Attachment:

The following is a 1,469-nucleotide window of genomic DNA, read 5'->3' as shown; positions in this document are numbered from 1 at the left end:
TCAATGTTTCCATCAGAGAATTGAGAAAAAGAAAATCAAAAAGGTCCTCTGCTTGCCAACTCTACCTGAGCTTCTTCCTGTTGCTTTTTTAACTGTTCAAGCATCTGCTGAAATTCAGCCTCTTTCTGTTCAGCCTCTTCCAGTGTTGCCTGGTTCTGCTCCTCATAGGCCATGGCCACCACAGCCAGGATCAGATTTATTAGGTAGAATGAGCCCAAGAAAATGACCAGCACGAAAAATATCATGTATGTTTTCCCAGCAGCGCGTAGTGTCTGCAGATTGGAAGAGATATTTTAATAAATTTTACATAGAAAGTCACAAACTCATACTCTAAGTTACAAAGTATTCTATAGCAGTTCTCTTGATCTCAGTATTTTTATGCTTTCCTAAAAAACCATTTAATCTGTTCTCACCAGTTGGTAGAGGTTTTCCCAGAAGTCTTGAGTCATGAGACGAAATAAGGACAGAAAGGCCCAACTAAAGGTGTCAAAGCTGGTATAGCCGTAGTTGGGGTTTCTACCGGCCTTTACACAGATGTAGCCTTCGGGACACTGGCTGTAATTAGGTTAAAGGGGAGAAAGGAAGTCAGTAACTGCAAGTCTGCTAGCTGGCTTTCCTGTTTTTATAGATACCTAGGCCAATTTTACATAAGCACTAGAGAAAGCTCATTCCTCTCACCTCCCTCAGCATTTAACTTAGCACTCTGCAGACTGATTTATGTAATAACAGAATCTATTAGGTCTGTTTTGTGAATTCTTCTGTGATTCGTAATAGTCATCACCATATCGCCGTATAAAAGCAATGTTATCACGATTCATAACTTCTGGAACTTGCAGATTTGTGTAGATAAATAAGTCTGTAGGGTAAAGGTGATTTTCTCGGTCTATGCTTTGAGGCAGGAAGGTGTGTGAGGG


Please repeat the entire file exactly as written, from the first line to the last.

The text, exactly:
The following is a 1,469-nucleotide window of genomic DNA, read 5'->3' as shown; positions in this document are numbered from 1 at the left end:
TCAATGTTTCCATCAGAGAATTGAGAAAAAGAAAATCAAAAAGGTCCTCTGCTTGCCAACTCTACCTGAGCTTCTTCCTGTTGCTTTTTTAACTGTTCAAGCATCTGCTGAAATTCAGCCTCTTTCTGTTCAGCCTCTTCCAGTGTTGCCTGGTTCTGCTCCTCATAGGCCATGGCCACCACAGCCAGGATCAGATTTATTAGGTAGAATGAGCCCAAGAAAATGACCAGCACGAAAAATATCATGTATGTTTTCCCAGCAGCGCGTAGTGTCTGCAGATTGGAAGAGATATTTTAATAAATTTTACATAGAAAGTCACAAACTCATACTCTAAGTTACAAAGTATTCTATAGCAGTTCTCTTGATCTCAGTATTTTTATGCTTTCCTAAAAAACCATTTAATCTGTTCTCACCAGTTGGTAGAGGTTTTCCCAGAAGTCTTGAGTCATGAGACGAAATAAGGACAGAAAGGCCCAACTAAAGGTGTCAAAGCTGGTATAGCCGTAGTTGGGGTTTCTACCGGCCTTTACACAGATGTAGCCTTCGGGACACTGGCTGTAATTAGGTTAAAGGGGAGAAAGGAAGTCAGTAACTGCAAGTCTGCTAGCTGGCTTTCCTGTTTTTATAGATACCTAGGCCAATTTTACATAAGCACTAGAGAAAGCTCATTCCTCTCACCTCCCTCAGCATTTAACTTAGCACTCTGCAGACTGATTTATGTAATAACAGAATCTATTAGGTCTGTTTTGTGAATTCTTCTGTGATTCGTAATAGTCATCACCATATCGCCGTATAAAAGCAATGTTATCACGATTCATAACTTCTGGAACTTGCAGATTTGTGTAGATAAATAAGTCTGTAGGGTAAAGGTGATTTTCTCGGTCTATGCTTTGAGGCAGGAAGGTGTGTGAGGG